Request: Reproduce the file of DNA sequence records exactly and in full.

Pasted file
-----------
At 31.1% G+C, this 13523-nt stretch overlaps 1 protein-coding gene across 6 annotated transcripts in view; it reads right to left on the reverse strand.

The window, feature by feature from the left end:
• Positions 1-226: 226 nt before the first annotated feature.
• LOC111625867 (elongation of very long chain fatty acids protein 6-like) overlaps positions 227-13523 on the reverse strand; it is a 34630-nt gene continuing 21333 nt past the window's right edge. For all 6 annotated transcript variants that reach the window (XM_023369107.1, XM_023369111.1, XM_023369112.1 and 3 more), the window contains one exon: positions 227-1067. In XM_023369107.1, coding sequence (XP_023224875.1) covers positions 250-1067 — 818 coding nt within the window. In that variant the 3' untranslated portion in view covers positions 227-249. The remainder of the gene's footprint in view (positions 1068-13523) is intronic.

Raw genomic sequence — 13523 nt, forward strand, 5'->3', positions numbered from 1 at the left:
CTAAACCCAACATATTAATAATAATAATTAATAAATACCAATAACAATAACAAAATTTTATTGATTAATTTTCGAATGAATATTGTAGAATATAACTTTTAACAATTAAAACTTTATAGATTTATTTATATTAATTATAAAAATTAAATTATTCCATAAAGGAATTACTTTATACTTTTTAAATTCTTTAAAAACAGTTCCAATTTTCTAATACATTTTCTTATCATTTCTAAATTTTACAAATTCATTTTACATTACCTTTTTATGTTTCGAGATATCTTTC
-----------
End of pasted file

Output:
At 31.1% G+C, this 13523-nt stretch overlaps 1 protein-coding gene across 6 annotated transcripts in view; it reads right to left on the reverse strand.

The window, feature by feature from the left end:
• Positions 1-226: 226 nt before the first annotated feature.
• LOC111625867 (elongation of very long chain fatty acids protein 6-like) overlaps positions 227-13523 on the reverse strand; it is a 34630-nt gene continuing 21333 nt past the window's right edge. For all 6 annotated transcript variants that reach the window (XM_023369107.1, XM_023369111.1, XM_023369112.1 and 3 more), the window contains one exon: positions 227-1067. In XM_023369107.1, coding sequence (XP_023224875.1) covers positions 250-1067 — 818 coding nt within the window. In that variant the 3' untranslated portion in view covers positions 227-249. The remainder of the gene's footprint in view (positions 1068-13523) is intronic.

Raw genomic sequence — 13523 nt, forward strand, 5'->3', positions numbered from 1 at the left:
CTAAACCCAACATATTAATAATAATAATTAATAAATACCAATAACAATAACAAAATTTTATTGATTAATTTTCGAATGAATATTGTAGAATATAACTTTTAACAATTAAAACTTTATAGATTTATTTATATTAATTATAAAAATTAAATTATTCCATAAAGGAATTACTTTATACTTTTTAAATTCTTTAAAAACAGTTCCAATTTTCTAATACATTTTCTTATCATTTCTAAATTTTACAAATTCATTTTACATTACCTTTTTATGTTTCGAGATATCTTTC